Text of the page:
In Valorant patch 3.10, Riot Games announced the reintroduction of the five-stack back into competitive ranked matchmaking

After a long hiatus from competitive matchmaking, Riot Games has announced that the five-stack will be making a return in season three. The move is a welcomed change, but community members have questions regarding its implementation

“Starting with patch 3.10, the 5-stack is back for anyone of any rank–with a tradeoff of earning slightly less Ranked Rating–while the 4-stack gets the boot in the competitive queue.”

In a developer post, Riot laid out the foundation for the new competitive matchmaking, stating that this will not impact the ranked leaderboard. The change coincides with all tiers, but is focused on helping players at the top level avoid the lack of communication among teammates in ranked games.

Tyson “TenZ” Ngo has been outspoken about Riot needing to implement changes to make ranked more appealing to pros. He called out the lack of five-stacks actively discouraging players from queuing in ranked. He called for “10 man hubs” that would guarantee top-level players get matched with others that communicate. TenZ went on to say that competitive games tend to be lopsided and not conducive to improving.

Riot banishes the four-stack 

For instance, one of the main concerns shared by the community is matching with five-stacks when in solo queue or duos. In response, Riot has put an end to the 4-stack and any player ranked Diamond 3 or above can only get matched with a five-stack if they also queue with five players. The change won’t affect lower-level ranks, but does raise the question about boosting.

Circling back to the “ranked rating,” Riot is significantly reducing the reward for winning with a five-stack. Riot developer, John “EvrMoar” Walker, said the reduction will be “extremely harsh” to those in a five-stack. Riot is looking to keep competitive integrity on the leaderboards. In theory, worsening the reward will lessen potential boosting and smurfing. Riot confirmed that none of these changes are set and adjustments will be made based on the new data.

How these new changes play out for players across all skill levels will be the determining factor if they stick. Pro players have constantly asked for readjustments around ranked. Considering how important communication and general game knowledge are at that level, it was important. The reintroduction of five-stacks could coerce pro players back into Valorant ranked and make the system more appealing as a whole.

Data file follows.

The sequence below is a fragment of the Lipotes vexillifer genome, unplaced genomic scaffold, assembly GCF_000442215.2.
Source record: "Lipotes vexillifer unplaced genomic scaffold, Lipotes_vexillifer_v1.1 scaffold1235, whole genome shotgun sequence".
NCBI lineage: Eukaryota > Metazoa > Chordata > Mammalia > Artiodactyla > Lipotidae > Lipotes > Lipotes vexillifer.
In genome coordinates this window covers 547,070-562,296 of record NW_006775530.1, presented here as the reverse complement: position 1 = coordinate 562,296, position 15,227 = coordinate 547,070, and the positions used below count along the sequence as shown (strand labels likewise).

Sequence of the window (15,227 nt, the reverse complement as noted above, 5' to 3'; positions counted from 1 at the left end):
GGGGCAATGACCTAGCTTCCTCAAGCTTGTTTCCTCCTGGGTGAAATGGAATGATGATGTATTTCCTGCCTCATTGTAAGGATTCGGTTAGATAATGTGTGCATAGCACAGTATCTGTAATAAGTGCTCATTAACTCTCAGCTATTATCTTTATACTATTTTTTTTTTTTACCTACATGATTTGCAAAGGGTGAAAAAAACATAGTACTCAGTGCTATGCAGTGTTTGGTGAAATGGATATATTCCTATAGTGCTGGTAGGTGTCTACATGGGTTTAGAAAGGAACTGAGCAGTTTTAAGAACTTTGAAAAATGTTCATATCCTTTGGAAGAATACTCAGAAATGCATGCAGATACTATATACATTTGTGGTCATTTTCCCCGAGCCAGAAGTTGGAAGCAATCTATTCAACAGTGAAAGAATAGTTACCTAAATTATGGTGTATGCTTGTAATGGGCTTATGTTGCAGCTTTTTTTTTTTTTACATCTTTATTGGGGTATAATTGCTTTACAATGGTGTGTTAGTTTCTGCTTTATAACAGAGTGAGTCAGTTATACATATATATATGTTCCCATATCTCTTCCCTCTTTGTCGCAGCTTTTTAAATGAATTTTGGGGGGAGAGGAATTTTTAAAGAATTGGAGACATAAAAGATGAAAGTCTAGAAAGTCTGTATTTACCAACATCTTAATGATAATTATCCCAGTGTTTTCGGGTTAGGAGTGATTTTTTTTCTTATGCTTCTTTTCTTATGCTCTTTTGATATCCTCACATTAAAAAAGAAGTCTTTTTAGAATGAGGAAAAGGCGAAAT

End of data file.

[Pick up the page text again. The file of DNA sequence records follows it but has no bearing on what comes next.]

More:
The change should help with overall queue times and make it so there’s less waiting in the lobby. Five-stacks will now make finding games quicker. Players queuing in solo, duos, or trios, while avoiding five-stacks that have an inherent competitive advantage, will have a better experience.

High-level competitive environment

Full-stacks are conducive to a better competitive environment. The change will mainly address two things: smurfing and bad teammates. Eliminating, or at the very least, limiting these types of players in-game will improve the competitive quality for all.

Moreover, Sean Gares addressed the idea of queuing against larger stacks of teams and how this isn’t an issue. “It’s a team-based game,” said Gares back on a Shroud restream during VCT Reykjavik. He went on to say the mentality around five-stacks misses the point of trying to improve in a game like Valorant that requires constant teamwork.

Riot made it clear that it’s a work in progress. The change serves as a step in the right direction. It’s Riot working towards a goal of players being able to play at the highest level of competition possible. Addressing the issue directly will give Riot plenty of information on how to proceed moving forward. It should make the experience more worthwhile for players.

However, the decision is not a uniformly agreed-upon change. Hunter “SicK” Mims of Sentinels believes the opposite. He sees the reintroduction as hurting the competitive integrity of the game.

Above all, it’s about finding the right balance for all levels of players. There’s a downside to both arguments and it’s up to Riot to find a happy medium.